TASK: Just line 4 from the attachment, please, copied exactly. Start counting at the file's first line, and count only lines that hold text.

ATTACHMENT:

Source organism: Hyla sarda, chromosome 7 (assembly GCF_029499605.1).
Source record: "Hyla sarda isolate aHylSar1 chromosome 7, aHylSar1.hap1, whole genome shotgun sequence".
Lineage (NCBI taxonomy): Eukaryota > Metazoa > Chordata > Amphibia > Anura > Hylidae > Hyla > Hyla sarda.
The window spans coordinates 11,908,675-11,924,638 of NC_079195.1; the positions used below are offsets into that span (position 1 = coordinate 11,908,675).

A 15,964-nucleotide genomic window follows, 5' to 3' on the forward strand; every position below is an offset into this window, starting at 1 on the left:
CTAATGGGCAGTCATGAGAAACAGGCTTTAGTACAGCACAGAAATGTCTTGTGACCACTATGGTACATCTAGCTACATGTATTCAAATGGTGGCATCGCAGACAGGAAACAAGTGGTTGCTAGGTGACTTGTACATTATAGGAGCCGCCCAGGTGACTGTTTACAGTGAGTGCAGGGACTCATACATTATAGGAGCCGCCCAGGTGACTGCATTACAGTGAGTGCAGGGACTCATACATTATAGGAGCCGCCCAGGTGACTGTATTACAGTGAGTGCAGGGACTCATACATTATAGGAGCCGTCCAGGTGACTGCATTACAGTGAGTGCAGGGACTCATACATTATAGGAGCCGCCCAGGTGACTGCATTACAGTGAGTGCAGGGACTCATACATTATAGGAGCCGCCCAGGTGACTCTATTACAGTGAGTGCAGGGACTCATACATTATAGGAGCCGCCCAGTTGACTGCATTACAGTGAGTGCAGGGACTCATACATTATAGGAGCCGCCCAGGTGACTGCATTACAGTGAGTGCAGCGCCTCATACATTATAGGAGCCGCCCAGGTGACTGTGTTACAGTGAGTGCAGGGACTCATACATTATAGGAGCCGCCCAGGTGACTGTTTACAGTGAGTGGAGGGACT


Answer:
The window spans coordinates 11,908,675-11,924,638 of NC_079195.1; the positions used below are offsets into that span (position 1 = coordinate 11,908,675).